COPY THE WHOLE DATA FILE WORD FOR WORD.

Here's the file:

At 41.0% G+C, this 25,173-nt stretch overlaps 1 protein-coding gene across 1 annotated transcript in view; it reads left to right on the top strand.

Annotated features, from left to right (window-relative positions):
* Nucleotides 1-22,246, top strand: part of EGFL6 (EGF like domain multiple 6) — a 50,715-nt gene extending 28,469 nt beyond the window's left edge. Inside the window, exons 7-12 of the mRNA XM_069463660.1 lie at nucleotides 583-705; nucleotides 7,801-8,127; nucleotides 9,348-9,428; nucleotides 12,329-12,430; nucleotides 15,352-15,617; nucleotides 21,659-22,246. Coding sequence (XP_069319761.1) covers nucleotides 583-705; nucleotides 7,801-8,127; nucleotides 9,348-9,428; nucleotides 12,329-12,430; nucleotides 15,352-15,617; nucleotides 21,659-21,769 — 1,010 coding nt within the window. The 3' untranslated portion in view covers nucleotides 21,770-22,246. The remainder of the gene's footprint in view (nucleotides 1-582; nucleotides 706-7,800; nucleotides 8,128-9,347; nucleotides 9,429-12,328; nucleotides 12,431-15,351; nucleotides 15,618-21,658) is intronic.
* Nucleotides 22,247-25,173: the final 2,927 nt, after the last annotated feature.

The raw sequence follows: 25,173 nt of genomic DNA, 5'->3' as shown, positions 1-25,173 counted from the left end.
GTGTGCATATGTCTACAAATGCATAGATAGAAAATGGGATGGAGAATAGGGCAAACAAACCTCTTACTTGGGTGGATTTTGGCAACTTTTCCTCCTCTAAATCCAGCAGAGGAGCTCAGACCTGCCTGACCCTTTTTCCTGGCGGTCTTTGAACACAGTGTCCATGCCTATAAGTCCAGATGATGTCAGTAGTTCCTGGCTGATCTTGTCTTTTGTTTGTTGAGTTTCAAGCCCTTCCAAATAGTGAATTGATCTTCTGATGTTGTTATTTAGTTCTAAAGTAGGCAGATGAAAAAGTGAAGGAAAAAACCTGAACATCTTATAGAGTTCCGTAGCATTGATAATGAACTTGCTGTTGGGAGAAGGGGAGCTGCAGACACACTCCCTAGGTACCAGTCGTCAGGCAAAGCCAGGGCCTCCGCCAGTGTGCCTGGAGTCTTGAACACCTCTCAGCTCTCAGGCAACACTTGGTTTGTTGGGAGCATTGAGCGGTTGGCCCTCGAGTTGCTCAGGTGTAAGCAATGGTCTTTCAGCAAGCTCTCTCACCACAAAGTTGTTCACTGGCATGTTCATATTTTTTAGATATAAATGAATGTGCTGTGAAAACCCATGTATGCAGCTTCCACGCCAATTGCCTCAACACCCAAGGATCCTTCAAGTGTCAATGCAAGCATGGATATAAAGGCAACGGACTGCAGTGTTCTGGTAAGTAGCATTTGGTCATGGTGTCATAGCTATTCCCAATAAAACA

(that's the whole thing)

At 41.0% G+C, this 25,173-nt stretch overlaps 1 protein-coding gene across 1 annotated transcript in view; it reads left to right on the top strand.

Annotated features, from left to right (window-relative positions):
* Nucleotides 1-22,246, top strand: part of EGFL6 (EGF like domain multiple 6) — a 50,715-nt gene extending 28,469 nt beyond the window's left edge. Inside the window, exons 7-12 of the mRNA XM_069463660.1 lie at nucleotides 583-705; nucleotides 7,801-8,127; nucleotides 9,348-9,428; nucleotides 12,329-12,430; nucleotides 15,352-15,617; nucleotides 21,659-22,246. Coding sequence (XP_069319761.1) covers nucleotides 583-705; nucleotides 7,801-8,127; nucleotides 9,348-9,428; nucleotides 12,329-12,430; nucleotides 15,352-15,617; nucleotides 21,659-21,769 — 1,010 coding nt within the window. The 3' untranslated portion in view covers nucleotides 21,770-22,246. The remainder of the gene's footprint in view (nucleotides 1-582; nucleotides 706-7,800; nucleotides 8,128-9,347; nucleotides 9,429-12,328; nucleotides 12,431-15,351; nucleotides 15,618-21,658) is intronic.
* Nucleotides 22,247-25,173: the final 2,927 nt, after the last annotated feature.

The raw sequence follows: 25,173 nt of genomic DNA, 5'->3' as shown, positions 1-25,173 counted from the left end.
GTGTGCATATGTCTACAAATGCATAGATAGAAAATGGGATGGAGAATAGGGCAAACAAACCTCTTACTTGGGTGGATTTTGGCAACTTTTCCTCCTCTAAATCCAGCAGAGGAGCTCAGACCTGCCTGACCCTTTTTCCTGGCGGTCTTTGAACACAGTGTCCATGCCTATAAGTCCAGATGATGTCAGTAGTTCCTGGCTGATCTTGTCTTTTGTTTGTTGAGTTTCAAGCCCTTCCAAATAGTGAATTGATCTTCTGATGTTGTTATTTAGTTCTAAAGTAGGCAGATGAAAAAGTGAAGGAAAAAACCTGAACATCTTATAGAGTTCCGTAGCATTGATAATGAACTTGCTGTTGGGAGAAGGGGAGCTGCAGACACACTCCCTAGGTACCAGTCGTCAGGCAAAGCCAGGGCCTCCGCCAGTGTGCCTGGAGTCTTGAACACCTCTCAGCTCTCAGGCAACACTTGGTTTGTTGGGAGCATTGAGCGGTTGGCCCTCGAGTTGCTCAGGTGTAAGCAATGGTCTTTCAGCAAGCTCTCTCACCACAAAGTTGTTCACTGGCATGTTCATATTTTTTAGATATAAATGAATGTGCTGTGAAAACCCATGTATGCAGCTTCCACGCCAATTGCCTCAACACCCAAGGATCCTTCAAGTGTCAATGCAAGCATGGATATAAAGGCAACGGACTGCAGTGTTCTGGTAAGTAGCATTTGGTCATGGTGTCATAGCTATTCCCAATAAAACA